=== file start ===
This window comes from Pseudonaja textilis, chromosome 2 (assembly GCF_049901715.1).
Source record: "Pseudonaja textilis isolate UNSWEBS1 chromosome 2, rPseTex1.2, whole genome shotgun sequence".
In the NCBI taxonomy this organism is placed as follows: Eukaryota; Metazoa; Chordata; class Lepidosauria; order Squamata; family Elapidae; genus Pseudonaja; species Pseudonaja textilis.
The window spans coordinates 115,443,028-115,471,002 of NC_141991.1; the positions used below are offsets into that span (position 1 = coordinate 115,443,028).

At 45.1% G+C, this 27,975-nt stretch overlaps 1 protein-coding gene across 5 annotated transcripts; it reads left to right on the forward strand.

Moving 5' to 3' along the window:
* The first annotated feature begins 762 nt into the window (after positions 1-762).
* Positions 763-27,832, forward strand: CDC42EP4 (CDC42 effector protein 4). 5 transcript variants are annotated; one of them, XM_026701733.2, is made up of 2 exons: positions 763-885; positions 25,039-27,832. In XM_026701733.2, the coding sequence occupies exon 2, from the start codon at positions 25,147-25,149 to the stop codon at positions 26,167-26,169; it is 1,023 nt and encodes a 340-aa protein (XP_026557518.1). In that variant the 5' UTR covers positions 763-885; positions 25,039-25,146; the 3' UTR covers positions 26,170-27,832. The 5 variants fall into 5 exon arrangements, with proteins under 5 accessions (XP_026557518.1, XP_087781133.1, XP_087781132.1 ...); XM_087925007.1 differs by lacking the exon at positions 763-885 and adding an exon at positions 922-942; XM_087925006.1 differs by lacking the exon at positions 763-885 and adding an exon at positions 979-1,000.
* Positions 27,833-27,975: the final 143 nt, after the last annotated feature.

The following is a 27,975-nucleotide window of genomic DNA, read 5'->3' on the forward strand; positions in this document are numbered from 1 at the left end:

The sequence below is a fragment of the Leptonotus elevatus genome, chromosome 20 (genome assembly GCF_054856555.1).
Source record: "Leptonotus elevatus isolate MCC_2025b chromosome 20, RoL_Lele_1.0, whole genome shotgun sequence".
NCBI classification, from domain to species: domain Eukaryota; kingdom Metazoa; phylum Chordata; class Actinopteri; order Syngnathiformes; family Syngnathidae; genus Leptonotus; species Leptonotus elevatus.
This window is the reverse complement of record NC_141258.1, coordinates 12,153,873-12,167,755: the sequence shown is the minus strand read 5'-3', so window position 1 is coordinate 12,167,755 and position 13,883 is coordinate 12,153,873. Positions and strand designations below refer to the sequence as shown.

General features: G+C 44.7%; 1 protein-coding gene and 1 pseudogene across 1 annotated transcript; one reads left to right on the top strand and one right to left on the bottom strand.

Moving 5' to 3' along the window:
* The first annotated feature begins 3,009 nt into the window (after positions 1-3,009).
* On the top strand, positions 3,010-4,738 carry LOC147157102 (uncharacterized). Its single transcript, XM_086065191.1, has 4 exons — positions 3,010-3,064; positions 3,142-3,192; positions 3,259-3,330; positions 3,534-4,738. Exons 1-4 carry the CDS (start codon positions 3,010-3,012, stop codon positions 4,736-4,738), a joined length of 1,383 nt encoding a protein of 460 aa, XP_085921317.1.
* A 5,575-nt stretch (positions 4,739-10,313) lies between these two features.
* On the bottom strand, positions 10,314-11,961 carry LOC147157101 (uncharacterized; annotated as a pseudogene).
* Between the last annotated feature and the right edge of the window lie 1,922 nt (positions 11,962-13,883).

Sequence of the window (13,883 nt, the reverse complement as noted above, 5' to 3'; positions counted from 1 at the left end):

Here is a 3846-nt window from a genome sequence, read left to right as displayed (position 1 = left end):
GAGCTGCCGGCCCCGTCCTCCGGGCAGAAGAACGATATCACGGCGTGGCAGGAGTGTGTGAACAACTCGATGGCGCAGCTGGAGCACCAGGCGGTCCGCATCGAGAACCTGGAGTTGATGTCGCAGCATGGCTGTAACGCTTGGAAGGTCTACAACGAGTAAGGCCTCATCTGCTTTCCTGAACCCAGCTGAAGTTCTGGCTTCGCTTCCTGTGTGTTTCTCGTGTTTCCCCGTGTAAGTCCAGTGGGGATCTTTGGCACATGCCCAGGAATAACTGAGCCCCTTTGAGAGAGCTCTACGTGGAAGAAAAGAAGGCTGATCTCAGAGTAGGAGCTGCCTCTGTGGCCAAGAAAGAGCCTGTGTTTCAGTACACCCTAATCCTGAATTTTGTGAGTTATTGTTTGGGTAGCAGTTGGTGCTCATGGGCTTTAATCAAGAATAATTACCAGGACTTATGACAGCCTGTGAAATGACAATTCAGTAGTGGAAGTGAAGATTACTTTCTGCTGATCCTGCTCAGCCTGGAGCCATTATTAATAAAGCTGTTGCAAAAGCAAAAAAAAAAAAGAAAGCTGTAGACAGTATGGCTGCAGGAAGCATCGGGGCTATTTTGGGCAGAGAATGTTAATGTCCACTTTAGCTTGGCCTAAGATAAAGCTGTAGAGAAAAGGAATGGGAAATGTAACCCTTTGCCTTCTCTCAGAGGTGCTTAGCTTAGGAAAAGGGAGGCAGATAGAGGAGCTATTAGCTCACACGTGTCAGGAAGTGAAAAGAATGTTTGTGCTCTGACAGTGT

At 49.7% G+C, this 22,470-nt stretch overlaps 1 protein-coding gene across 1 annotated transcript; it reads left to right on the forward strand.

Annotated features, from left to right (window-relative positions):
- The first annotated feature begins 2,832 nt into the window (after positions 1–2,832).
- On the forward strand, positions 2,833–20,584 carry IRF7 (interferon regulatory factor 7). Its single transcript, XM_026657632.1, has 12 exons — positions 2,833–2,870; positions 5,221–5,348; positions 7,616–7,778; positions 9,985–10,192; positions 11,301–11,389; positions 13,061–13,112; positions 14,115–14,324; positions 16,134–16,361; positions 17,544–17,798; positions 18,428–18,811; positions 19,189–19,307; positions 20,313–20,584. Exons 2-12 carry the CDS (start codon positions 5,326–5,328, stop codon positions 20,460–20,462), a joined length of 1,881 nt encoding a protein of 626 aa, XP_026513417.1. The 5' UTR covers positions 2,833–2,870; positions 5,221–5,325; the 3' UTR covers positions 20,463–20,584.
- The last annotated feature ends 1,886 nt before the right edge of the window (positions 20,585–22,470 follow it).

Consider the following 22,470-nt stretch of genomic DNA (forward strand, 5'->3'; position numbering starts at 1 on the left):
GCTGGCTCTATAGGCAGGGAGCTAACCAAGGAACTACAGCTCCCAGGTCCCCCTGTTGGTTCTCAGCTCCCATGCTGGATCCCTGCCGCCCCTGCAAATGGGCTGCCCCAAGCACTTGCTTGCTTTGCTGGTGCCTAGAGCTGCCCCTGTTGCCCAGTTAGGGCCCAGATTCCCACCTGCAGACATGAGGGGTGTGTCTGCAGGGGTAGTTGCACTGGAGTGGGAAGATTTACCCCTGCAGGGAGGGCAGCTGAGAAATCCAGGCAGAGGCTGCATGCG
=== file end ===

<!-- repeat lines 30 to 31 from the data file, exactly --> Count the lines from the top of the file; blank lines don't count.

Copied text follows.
Consider the following 22,470-nt stretch of genomic DNA (forward strand, 5'->3'; position numbering starts at 1 on the left):
GCTGGCTCTATAGGCAGGGAGCTAACCAAGGAACTACAGCTCCCAGGTCCCCCTGTTGGTTCTCAGCTCCCATGCTGGATCCCTGCCGCCCCTGCAAATGGGCTGCCCCAAGCACTTGCTTGCTTTGCTGGTGCCTAGAGCTGCCCCTGTTGCCCAGTTAGGGCCCAGATTCCCACCTGCAGACATGAGGGGTGTGTCTGCAGGGGTAGTTGCACTGGAGTGGGAAGATTTACCCCTGCAGGGAGGGCAGCTGAGAAATCCAGGCAGAGGCTGCATGCG